Victoriana: The Art of Revival

From the macabre to the quaint, the sensational to the surreal, ‘Victoriana: The Art of Revival’ is the first ever exhibition in the UK to offer a major examination of Victorian revivalism in all its forms.’ – Guildhall Art Gallery

Victoriana: The Art of Revival showcases work of artists from the last twenty years who have been inspired by the 19th century. The 19th century was an era of industrial revolution, exploration and social change, these aspect led to a great development in society and as a result great art and design can be found from that period. Continue reading

The Young Dürer: Drawing the Figure

What is the The Young Dürer: Drawing the Figure?

Don’t miss your chance to see outstanding early works by Dürer as well as rare drawings and prints by his contemporaries, many of which have never been seen in the United Kingdom.’ – The Courtauld Gallery

This exhibition at The Courtauld Gallery explores Albrecht Dürer’s art during the years of 1490 to 1496, where he was travelled widely throughout Europe looking at the new influences around him and allowing experimenting with his art until he was able to reinvent his own artistic approach. Continue reading

BDA Dental Museum

What is the BDA Dental Museum?

The museum is based in the British Dental Association headquarters in central London and is open to everyone. From 19th century dental floss to toothache cures, clockwork drills to toothpaste adverts, there is more to discover than you might imagine.’ – BDA

This museum opened in 1919 after Lilian Lindsay became the first qualified female dentist in the UK, she had donated her old dental equipment to the BDA starting the museum.

The museum was opened to the public in 1967 when the BDA moved premises. The entire collection itself is 30.000 strong and is now partly on show, the artefacts on display include a collection of tooth brushes, an exquisite dental chair dating for the early 20th century, a dentists tool box, and anatomical models used for teaching.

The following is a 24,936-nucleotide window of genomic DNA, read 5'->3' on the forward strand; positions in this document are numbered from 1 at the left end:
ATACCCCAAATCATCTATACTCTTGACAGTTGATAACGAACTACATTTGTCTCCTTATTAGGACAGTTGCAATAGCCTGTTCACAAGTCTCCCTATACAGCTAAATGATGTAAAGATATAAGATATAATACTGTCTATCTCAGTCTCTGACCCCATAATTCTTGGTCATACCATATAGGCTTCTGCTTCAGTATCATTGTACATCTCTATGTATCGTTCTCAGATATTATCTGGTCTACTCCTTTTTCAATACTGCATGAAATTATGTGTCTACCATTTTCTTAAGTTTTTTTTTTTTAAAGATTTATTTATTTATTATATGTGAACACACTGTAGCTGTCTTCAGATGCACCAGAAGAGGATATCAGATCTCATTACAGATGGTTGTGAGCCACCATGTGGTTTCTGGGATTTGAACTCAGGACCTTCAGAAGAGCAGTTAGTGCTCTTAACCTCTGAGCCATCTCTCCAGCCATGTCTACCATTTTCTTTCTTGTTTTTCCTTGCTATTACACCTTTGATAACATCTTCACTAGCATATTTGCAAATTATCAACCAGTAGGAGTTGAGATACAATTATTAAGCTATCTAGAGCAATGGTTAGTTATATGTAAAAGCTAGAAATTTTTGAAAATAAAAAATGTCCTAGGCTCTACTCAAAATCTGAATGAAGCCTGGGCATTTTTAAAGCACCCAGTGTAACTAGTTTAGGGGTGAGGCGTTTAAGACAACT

Thoughts…

This museum would be perfect for a nice lunch break visit, the staff were very helpful and knowledgable and museum is generally quite self-explanatory. The large print information clearly on display, however the labeling for the individual items was not as clear.

The exhibition space is  small but nice,with a cabinet outside dedicated to Lilian Lindsay. The space was not over crowded and was neatly organised showing a good range of artefacts.

Admission free. Open Tuesdays and Thursdays 1pm–4pm

Overview…

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More information

Extraordinary Stories about Ordinary Things

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What is Extraordinary Stories about Ordinary Things?

Discover key designs that have shaped the modern world and be inspired by this fascinating exhibition of memorable objects from the Design Museum Collection.’ – The Design Museum

This exhibition is part of the museums permanent collection of contemporary design; it looks at the extraordinary qualities in the everyday objects and how everyday life and society has changed as a result. The large room is separated into six categories:
Taste!
Fash!on
Mater!als & Processes
!dentity & Des!gn
!cons
Why we Collect!

Thoughts…

The exhibition space is  nice and spacious though the layout toward the back confused me a little. The objects are lovingly displayed on simple ply wood structures that are unobtrusive. The information on display is helpful and there is even some designer profiles on more influential designers.